Recorded Crime in Scotland, 2013-14

Recorded Crime in Scotland, 2013-14 Statistical bulletin

Recorded Crime in Scotland, 2013-14

The Police and Fire Reform (Scotland) Act 2012 changed the policing landscape in Scotland, replacing the previous eight police forces, the Scottish Police Services Authority and the Scottish Crime and Drug Enforcement Agency from 1 April 2013. The Police Service of Scotland is now responsible for operational policing in Scotland and will be held to account by the Scottish Police Authority. The statistics set out in this bulletin cover the year immediately following the establishment of the Police Service of Scotland (referred to throughout this report as Police Scotland).

This bulletin presents statistics on crimes and offences recorded and cleared up by the police in 2013-14. Statistics on crimes and offences recorded by the police provide a measure of the volume of criminal activity with which the police are faced. Crimes recorded by the police do not of course reveal the incidence of all crime committed since not all crimes are reported to the police. Clear up rates measure the percentage of recorded crimes that have been cleared up. For a definition of crimes recorded and clear up rates, refer to Annex 1.


Crimes recorded by the police in Scotland decreased by 1%, from 273,053 in 2012-13 to 270,397 in 2013-14. Recorded crime is now at the lowest level since 1974.

  • The number of Non-sexual crimes of violence recorded by the police decreased by 10% from 7,530 in 2012-13 to a total of 6,785 in 2013-14.
  • The number of Sexual crimes increased by 12% from 7,693 in 2012-13 to 8,604 in 2013-14.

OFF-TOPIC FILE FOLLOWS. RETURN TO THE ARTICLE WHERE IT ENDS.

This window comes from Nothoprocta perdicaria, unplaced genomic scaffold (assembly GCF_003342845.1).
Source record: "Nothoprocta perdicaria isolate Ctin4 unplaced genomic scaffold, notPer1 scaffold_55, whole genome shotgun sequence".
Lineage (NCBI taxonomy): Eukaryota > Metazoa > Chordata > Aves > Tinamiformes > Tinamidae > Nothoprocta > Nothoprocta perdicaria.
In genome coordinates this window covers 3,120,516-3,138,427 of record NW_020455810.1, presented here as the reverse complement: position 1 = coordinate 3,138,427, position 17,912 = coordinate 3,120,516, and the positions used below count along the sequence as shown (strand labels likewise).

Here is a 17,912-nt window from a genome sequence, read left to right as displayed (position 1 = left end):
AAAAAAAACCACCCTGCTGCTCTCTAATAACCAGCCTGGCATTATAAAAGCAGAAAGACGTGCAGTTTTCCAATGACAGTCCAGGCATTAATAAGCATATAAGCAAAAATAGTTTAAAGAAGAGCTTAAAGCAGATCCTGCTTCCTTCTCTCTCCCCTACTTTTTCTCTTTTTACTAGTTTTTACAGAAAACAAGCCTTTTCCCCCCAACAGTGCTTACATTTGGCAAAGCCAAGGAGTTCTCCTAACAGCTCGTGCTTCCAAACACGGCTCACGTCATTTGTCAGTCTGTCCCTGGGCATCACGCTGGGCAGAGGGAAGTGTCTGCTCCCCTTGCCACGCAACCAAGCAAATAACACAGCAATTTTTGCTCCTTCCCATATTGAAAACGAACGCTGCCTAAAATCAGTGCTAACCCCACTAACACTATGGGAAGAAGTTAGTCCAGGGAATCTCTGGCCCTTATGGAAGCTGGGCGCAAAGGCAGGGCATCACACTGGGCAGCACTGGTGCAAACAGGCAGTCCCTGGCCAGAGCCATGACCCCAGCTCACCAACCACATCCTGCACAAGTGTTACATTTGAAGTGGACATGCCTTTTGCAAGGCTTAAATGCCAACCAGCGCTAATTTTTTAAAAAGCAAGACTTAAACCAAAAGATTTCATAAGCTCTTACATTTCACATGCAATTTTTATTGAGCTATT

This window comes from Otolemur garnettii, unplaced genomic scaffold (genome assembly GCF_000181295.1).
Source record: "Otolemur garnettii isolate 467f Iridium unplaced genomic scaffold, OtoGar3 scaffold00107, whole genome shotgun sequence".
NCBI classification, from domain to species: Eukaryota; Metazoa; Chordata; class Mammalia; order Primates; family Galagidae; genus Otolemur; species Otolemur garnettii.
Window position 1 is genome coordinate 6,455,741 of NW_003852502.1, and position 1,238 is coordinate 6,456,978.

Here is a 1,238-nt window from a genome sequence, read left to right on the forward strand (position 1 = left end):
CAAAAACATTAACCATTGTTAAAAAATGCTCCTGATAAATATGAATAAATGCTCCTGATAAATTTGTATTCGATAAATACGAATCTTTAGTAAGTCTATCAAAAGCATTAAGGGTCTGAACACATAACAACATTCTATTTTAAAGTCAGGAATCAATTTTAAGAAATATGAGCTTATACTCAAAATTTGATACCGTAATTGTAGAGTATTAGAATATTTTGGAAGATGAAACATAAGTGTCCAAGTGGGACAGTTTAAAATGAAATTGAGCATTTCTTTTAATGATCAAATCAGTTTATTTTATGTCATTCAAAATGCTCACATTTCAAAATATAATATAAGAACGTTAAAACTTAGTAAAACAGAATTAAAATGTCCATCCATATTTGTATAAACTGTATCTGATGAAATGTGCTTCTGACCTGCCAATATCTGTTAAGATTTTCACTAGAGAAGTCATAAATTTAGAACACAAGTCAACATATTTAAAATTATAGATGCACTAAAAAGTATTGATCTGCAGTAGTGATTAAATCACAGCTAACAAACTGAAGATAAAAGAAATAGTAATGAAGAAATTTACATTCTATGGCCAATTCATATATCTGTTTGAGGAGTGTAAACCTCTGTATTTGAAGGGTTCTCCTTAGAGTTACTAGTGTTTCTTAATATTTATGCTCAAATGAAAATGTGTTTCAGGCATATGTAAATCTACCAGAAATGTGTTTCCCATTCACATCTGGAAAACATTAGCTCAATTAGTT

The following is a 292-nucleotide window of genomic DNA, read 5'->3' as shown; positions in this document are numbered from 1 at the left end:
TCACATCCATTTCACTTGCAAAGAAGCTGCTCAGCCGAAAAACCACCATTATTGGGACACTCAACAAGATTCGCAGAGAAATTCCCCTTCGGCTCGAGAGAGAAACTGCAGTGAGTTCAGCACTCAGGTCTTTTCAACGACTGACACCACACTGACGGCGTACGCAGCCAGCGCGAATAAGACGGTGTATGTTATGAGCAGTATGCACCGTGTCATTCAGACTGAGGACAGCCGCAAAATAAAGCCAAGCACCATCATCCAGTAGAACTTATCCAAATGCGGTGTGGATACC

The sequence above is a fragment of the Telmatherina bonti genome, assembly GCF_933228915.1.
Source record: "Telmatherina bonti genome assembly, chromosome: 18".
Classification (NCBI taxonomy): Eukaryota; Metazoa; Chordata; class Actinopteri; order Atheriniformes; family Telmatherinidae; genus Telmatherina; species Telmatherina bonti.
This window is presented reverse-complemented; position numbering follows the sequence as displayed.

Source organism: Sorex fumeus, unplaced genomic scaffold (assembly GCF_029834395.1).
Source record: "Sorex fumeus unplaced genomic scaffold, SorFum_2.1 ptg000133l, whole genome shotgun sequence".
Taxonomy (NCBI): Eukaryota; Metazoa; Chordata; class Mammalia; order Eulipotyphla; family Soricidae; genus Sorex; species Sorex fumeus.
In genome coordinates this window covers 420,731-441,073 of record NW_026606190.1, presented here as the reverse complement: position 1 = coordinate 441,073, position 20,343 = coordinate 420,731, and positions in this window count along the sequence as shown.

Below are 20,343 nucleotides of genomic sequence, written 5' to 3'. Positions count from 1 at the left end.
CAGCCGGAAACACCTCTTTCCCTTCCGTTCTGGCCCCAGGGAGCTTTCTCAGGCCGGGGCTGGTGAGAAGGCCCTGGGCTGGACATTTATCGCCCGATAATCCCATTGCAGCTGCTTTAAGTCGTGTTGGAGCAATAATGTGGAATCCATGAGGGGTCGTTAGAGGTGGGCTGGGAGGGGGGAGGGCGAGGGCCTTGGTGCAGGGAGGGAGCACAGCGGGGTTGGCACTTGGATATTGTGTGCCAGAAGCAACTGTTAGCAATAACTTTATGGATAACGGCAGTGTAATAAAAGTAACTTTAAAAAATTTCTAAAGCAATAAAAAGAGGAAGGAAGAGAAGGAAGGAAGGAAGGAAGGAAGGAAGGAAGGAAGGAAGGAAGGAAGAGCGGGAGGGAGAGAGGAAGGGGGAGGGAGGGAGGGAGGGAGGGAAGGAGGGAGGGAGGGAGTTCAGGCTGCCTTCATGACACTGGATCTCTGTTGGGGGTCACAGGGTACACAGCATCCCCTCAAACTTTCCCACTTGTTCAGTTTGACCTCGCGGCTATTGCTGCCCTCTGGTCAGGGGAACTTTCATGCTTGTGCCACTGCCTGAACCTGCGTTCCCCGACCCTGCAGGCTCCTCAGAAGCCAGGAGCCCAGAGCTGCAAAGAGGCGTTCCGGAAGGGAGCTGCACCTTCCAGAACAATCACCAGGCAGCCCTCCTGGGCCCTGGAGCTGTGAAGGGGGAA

• The number of Crimes of dishonesty increased by 1% from 135,899 in 2012-13 to stand at 137,324 crimes in 2013-14. The number of Crimes of dishonesty peaked in 1991 and has been on a downwards trend ever since.
  • Recorded crimes of Fire-raising, vandalism etc. decreased by 9% from 59,479 in 2012-13 to 54,418 in 2013-14. These crimes peaked in 2006-07 and have been decreasing sharply since then.
  • The number of Other crimes increased by 1% between 2012-13 and 2013-14 from 62,452 to 63,266. This increase has been driven by a 3% increase in drugs crimes, specifically possession of drugs.
  • The number of Miscellaneous offences increased by 2% from 203,063 in 2012‑13 to 207,190 in 2013-14.
  • In 2013-14, the police recorded 501,281 offences. Due to a number of changes in the way Motor vehicle offences have been submitted, it is not possible to compare 2013-14 data with that for previous years. See Annex 2 for further details on these changes.

The clear up rate for all recorded crimes increased by one percentage point, to 52%. This is the highest clear up rate recorded since 1976, the first year for which comparable clear up rates are available.

  • The clear up rate for Non-sexual crimes of violence increased by 3 percentage points from 79% in 2012-13 to 82% in 2013-14, continuing a long term trend